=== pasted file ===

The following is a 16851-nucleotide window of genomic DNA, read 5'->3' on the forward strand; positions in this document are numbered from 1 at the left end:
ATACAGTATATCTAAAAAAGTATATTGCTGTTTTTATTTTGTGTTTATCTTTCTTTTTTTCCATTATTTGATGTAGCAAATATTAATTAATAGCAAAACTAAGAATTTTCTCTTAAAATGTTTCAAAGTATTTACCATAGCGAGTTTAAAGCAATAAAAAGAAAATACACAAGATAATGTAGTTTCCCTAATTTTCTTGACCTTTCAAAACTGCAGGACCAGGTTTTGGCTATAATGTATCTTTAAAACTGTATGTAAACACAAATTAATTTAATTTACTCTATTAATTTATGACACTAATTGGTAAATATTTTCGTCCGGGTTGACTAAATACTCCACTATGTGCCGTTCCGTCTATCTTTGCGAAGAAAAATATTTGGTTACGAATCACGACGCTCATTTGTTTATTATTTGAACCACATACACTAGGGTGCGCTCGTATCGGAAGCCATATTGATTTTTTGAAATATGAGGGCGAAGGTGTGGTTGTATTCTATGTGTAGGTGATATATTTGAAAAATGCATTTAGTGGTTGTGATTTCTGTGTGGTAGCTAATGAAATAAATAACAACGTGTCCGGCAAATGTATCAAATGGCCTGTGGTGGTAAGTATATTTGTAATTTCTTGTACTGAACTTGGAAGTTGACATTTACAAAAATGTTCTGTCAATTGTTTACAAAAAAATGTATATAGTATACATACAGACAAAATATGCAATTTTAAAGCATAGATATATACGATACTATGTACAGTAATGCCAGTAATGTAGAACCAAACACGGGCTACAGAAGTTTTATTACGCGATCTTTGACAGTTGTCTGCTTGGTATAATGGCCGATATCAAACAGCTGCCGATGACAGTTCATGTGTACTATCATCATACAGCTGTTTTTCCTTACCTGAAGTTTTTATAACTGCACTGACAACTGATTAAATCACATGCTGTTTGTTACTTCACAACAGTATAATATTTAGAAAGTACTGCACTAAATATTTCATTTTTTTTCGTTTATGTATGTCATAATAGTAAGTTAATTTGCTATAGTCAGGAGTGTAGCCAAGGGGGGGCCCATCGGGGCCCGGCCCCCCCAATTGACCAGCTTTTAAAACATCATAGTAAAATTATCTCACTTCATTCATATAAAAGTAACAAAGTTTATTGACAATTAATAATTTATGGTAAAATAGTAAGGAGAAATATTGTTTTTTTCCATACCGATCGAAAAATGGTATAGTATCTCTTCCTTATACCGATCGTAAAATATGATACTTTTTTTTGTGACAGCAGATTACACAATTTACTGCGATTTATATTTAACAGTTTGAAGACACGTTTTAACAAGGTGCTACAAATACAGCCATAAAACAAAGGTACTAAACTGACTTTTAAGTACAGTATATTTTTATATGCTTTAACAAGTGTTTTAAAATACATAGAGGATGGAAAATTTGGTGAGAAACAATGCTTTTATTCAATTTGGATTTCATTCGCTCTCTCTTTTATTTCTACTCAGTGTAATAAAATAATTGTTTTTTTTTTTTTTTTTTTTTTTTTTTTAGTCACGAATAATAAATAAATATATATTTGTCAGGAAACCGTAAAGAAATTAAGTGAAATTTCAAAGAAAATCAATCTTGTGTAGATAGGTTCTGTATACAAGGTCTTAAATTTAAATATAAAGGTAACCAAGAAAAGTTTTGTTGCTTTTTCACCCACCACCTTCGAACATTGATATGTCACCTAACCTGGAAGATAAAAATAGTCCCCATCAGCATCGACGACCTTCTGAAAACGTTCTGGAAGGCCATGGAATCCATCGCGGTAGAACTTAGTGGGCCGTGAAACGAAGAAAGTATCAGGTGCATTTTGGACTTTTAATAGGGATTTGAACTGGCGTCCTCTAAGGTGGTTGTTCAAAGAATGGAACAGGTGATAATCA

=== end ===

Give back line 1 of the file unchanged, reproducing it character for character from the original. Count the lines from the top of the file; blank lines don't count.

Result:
The following is a 16851-nucleotide window of genomic DNA, read 5'->3' on the forward strand; positions in this document are numbered from 1 at the left end: